And for those who’ve dived some of the 40 wrecks explored during the past three and a half years, there’s a lasting memory.

“It’s a real honour to dive the WW1 wrecks and is often a very poignant experience,” says veteran diver and dive supervisor Jan Gillespie, who comes from Fareham. “The visibility underwater is one of the biggest challenges and, sometimes, it’s very dark. Because we’ve had a team doing the research, we do know a little bit about each wreck but won’t always know the condition before seeing it.

“The boilers are always the biggest part of any wreck and unlike other parts of the vessel, don’t usually break-up. In the dark we use these to orientate ourselves. Different types of ships have different size boilers, so this helps with identification.”

Jan explains that as many of the WW1 vessels lie submerged at a depth of around 40 metres, the divers have to wait for ‘flat water’ when the tide turns. Added to which: “You can’t stay down there for too long because of the bends.

“When we’re down there we take measurements and do plans. If visibility is good, we’re able to take lots of photographs.”

By combining data gathered from dives, the historical research and existing geophysical surveys of what’s on the seabed, a much better picture is built-up. And, using state-of-the-art technology some of these forgotten wrecks of the First World War are being brought to life with the creation of 3-D models and the chance to take a virtual ‘swim’ around them.

So what does the future hold for these relics beneath the waves?

Amanda points out that as only a handful currently require a license to dive, most can be visited on a “look but don’t touch” basis. The UNESCO Convention for the Protection of Underwater Heritage automatically protects anything which has been submerged for over 100 years, a milestone that these vessels are reaching. So, if the UK Government can be persuaded to back this Convention, the wrecks will be safe from the threat of salvage, which has to be a good thing.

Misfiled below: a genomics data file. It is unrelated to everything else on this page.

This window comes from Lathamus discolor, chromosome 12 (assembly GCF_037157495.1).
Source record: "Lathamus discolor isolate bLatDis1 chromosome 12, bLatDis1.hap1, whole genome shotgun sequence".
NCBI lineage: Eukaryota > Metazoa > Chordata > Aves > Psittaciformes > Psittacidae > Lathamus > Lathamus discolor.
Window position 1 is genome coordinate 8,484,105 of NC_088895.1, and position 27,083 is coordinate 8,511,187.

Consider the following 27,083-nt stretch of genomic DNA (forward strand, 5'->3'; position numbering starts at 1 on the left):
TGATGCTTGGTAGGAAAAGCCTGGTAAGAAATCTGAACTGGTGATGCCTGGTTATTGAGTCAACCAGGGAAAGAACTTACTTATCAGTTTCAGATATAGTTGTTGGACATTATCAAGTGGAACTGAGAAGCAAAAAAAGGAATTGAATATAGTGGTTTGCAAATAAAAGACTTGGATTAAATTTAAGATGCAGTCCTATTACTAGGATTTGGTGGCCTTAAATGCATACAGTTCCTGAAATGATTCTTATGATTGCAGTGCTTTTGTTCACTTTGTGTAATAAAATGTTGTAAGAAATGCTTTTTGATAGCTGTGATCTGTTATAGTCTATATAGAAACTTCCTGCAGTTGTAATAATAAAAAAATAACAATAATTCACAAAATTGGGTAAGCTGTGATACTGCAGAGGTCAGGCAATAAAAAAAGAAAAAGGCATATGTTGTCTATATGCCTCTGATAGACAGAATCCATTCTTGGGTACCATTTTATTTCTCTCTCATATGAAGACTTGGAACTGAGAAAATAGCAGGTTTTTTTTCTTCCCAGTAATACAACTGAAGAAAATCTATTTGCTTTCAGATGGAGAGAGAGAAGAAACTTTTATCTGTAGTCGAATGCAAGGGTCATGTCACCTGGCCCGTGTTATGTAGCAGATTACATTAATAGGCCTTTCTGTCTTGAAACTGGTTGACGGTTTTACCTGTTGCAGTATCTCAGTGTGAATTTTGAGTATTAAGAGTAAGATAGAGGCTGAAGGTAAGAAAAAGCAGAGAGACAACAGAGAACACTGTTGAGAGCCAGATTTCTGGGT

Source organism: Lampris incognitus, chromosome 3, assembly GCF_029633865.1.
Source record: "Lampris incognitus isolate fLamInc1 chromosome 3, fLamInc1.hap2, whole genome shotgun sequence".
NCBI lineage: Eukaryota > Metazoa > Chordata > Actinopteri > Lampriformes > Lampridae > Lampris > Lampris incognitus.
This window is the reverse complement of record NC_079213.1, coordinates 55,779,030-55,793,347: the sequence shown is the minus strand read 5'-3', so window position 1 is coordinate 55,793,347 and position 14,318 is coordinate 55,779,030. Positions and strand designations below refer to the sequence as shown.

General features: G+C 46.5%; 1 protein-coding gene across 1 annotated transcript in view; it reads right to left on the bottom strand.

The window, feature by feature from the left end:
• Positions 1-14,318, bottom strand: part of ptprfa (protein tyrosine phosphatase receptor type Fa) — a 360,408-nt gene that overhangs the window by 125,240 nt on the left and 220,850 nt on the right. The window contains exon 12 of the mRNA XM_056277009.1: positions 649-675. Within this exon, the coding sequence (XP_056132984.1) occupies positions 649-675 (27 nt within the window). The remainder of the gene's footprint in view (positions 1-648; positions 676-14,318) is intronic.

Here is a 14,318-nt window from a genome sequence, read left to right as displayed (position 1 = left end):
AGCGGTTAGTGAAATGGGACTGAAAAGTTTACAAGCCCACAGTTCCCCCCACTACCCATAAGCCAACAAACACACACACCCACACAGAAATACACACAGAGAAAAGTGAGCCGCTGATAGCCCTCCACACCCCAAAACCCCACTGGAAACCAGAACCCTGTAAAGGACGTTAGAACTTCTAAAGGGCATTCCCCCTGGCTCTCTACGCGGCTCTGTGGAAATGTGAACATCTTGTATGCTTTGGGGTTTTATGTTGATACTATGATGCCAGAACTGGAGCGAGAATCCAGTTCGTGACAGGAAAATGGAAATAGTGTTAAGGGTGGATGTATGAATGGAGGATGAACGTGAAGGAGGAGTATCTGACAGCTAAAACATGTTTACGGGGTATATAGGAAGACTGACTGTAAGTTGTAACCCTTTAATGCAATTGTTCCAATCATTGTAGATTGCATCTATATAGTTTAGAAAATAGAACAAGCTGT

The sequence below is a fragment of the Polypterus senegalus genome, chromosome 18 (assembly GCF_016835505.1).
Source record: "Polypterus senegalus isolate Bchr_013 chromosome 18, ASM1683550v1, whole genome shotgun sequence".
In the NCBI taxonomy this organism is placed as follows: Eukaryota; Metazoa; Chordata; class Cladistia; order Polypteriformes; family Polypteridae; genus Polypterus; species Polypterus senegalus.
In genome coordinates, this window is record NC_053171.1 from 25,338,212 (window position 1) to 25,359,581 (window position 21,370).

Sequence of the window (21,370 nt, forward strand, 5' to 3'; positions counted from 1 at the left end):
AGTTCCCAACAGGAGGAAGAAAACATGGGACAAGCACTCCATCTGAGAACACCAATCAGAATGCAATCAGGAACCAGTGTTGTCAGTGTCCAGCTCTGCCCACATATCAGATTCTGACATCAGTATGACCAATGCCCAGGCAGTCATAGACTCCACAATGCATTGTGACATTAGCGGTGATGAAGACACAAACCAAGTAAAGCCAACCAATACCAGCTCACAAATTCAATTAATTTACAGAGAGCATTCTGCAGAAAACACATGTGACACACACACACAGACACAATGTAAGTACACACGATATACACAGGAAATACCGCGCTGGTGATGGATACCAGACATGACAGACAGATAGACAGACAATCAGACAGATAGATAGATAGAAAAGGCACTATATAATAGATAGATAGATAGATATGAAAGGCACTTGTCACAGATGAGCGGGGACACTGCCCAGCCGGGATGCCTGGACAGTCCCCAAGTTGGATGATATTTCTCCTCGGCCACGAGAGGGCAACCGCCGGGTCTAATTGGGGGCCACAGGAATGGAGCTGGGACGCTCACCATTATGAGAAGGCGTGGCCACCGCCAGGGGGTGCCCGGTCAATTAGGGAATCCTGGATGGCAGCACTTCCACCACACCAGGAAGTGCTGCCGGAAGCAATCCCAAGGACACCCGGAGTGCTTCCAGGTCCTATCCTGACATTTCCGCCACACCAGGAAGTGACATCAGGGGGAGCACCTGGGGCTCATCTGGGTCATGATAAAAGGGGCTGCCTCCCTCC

“These vessels are often war graves,” she says. “It’s important they are preserved, as well as they can be, out of respect for the people who were on board when they went down. They are, after all, historic monuments.”

Portsmouth’s Maritime Heritage

Shipwreck Centre and Maritime Museum, Arreton, Isle of Wight: The WW1 collection is now available digitally alongside new illustrations by Mike Greaves and virtual reality head-sets

Sunken Secrets Archaeology Discovery Centre, Fort Victoria Country Park, Freshwater, Isle of Wight: Bringing to life the island’s shipwrecks and submerged landscape with year-round exhibitions

Nautical Archaeology Society, Fort Cumberland, Portsmouth: Courses, children’s activities and talks

Mary Rose Museum, Portsmouth: The display, along with many of the 19,000 artefacts recovered from the seabed, is a highlight of any visit to Portsmouth Historic Dockyard

Forgotten wrecks, forgotten stories: WWI wrecks closest to Portsmouth were, mostly, casualties of mines or collisions. They include:

• Ludlow and Lucknow: Both minesweepers were sunk by mines in May 1915, with 15 casualties

• Velox: An early steam-driven torpedo boat destroyer, part of Portsmouth Local Defence Flotilla. With a monkey kept as the ship’s pet, in October 1915 it was mined and four crew lost

• Hazard: A former torpedo gunboat, converted into the world’s first submarine depot ship was rammed, in thick fog, by SS Western Australia in January 1918. Most of the 120 aboard survived, Hazard though sank rapidly and lies upside down at 30m

• Boxer: A rare smaller torpedo boat destroyer, collided with an ambulance transport ship in February 1918 with one loss. Three boilers stand upright above the seabed, with other remains scattered beneath 16m of water

• UB-21: One of three types of U-boat active off the south coast during WW1, this coastal torpedo attack boat surrendered and permanently sank en route to being scrapped in September 1920